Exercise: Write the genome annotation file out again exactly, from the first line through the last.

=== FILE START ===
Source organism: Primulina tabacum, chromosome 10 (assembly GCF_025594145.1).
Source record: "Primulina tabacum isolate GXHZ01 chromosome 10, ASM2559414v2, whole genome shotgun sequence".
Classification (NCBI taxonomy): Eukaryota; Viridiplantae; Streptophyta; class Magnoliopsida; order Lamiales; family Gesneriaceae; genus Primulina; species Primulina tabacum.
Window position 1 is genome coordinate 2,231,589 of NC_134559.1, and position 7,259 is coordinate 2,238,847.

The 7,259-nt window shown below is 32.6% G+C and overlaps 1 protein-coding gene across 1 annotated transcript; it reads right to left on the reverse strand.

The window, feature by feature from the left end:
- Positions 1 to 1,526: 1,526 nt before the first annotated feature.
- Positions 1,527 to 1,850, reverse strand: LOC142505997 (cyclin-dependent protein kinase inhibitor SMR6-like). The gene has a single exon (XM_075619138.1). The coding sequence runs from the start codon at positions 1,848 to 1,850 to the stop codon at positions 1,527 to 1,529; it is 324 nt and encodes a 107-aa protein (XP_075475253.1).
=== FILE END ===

Source organism: Primulina tabacum, chromosome 10 (assembly GCF_025594145.1).
Source record: "Primulina tabacum isolate GXHZ01 chromosome 10, ASM2559414v2, whole genome shotgun sequence".
Classification (NCBI taxonomy): Eukaryota; Viridiplantae; Streptophyta; class Magnoliopsida; order Lamiales; family Gesneriaceae; genus Primulina; species Primulina tabacum.
Window position 1 is genome coordinate 2,231,589 of NC_134559.1, and position 7,259 is coordinate 2,238,847.

The 7,259-nt window shown below is 32.6% G+C and overlaps 1 protein-coding gene across 1 annotated transcript; it reads right to left on the reverse strand.

The window, feature by feature from the left end:
- Positions 1 to 1,526: 1,526 nt before the first annotated feature.
- Positions 1,527 to 1,850, reverse strand: LOC142505997 (cyclin-dependent protein kinase inhibitor SMR6-like). The gene has a single exon (XM_075619138.1). The coding sequence runs from the start codon at positions 1,848 to 1,850 to the stop codon at positions 1,527 to 1,529; it is 324 nt and encodes a 107-aa protein (XP_075475253.1).